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NAACP Accuses St. Louis Metro of Bias

ST. LOUIS (CN) - Bi-State, St. Louis' regional metropolitan transit authority, discriminated against minorities in a $550 million construction project, the NAACP claims in City Court. Bi-State, also known as Metro, began accepting bids for the project in February 2003.

The NAACP says that Bi-State set a 20 percent goal of minority participation for the project and paid a New Jersey consulting firm $900,000 to monitor that.

Co-plaintiff in the case is MOKAN, a Missouri nonprofit that helps minority contractors.

The plaintiffs claim Bi-State routinely disregarded its minority participation goals. By March 2003, Bi-State had awarded $154 million in contracts for the project; minorities had received only 3 percent them, In June 2003, Bi-State awarded a $46 million contract to a contractor who did not meet the 20 percent goal, according to the complaint.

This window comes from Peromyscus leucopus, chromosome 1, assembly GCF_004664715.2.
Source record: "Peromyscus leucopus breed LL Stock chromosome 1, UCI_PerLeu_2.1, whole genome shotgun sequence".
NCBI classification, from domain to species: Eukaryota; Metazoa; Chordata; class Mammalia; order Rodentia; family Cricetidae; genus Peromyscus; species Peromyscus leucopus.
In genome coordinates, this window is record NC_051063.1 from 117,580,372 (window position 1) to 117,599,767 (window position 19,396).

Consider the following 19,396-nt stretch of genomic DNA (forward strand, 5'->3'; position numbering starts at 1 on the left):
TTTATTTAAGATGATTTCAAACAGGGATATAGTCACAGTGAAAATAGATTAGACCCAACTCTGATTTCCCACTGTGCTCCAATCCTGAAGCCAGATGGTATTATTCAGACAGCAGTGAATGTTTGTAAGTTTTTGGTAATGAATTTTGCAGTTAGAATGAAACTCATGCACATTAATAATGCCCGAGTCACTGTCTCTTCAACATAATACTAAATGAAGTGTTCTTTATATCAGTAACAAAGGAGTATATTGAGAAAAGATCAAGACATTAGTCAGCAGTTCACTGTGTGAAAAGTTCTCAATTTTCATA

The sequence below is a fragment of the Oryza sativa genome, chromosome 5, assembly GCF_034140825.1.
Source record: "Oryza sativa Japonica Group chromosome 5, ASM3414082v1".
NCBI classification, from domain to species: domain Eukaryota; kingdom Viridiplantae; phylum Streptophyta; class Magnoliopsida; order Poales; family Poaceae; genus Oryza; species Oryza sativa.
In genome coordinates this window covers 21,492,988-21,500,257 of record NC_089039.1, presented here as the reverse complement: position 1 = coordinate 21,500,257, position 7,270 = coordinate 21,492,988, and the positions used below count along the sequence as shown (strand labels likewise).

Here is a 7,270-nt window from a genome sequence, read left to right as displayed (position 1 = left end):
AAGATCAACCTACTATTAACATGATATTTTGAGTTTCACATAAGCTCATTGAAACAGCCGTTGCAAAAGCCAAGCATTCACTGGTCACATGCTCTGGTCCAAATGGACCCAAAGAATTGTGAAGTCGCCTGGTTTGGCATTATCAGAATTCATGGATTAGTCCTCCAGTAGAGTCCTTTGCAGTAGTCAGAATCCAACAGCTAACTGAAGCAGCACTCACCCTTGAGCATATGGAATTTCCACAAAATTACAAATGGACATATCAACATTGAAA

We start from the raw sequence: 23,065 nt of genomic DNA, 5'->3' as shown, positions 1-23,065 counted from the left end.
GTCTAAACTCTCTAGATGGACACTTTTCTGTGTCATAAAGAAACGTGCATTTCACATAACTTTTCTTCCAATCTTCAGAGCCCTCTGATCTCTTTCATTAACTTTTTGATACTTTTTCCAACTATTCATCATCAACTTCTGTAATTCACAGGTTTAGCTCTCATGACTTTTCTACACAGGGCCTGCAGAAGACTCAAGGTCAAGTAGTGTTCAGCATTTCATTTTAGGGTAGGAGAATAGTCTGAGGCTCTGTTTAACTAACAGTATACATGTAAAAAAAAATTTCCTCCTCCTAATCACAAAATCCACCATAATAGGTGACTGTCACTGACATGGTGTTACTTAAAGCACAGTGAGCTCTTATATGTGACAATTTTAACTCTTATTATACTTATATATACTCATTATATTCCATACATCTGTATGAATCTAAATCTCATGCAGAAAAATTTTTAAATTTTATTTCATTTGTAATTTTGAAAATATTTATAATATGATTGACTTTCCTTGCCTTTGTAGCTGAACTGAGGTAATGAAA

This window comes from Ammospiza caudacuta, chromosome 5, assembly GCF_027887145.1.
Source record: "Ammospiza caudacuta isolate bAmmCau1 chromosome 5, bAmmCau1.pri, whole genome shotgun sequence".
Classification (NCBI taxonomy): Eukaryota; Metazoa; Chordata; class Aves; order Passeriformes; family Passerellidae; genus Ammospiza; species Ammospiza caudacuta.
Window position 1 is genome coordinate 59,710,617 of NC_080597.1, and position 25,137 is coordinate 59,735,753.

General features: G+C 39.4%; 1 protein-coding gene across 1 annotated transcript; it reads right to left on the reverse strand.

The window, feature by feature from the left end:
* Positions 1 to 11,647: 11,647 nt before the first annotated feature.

"The awarding of contracts by Metro on the project is part of the pattern and practice of Metro to engage in race discrimination in awarding contracts," the complaint states.

The plaintiffs claim Bi-State breached its agreement with them by failing to meet the 20 percent participation, failing to improve minority participation on existing projects, and failing to increase minority bidding opportunities on remaining contracts by breaking them up into smaller contracts.

They seek fines and damages and a $15 million award for withdrawing a similar federal complaint against Bi-State in July 2003.

The plaintiffs are represented by Freeman Bosley.

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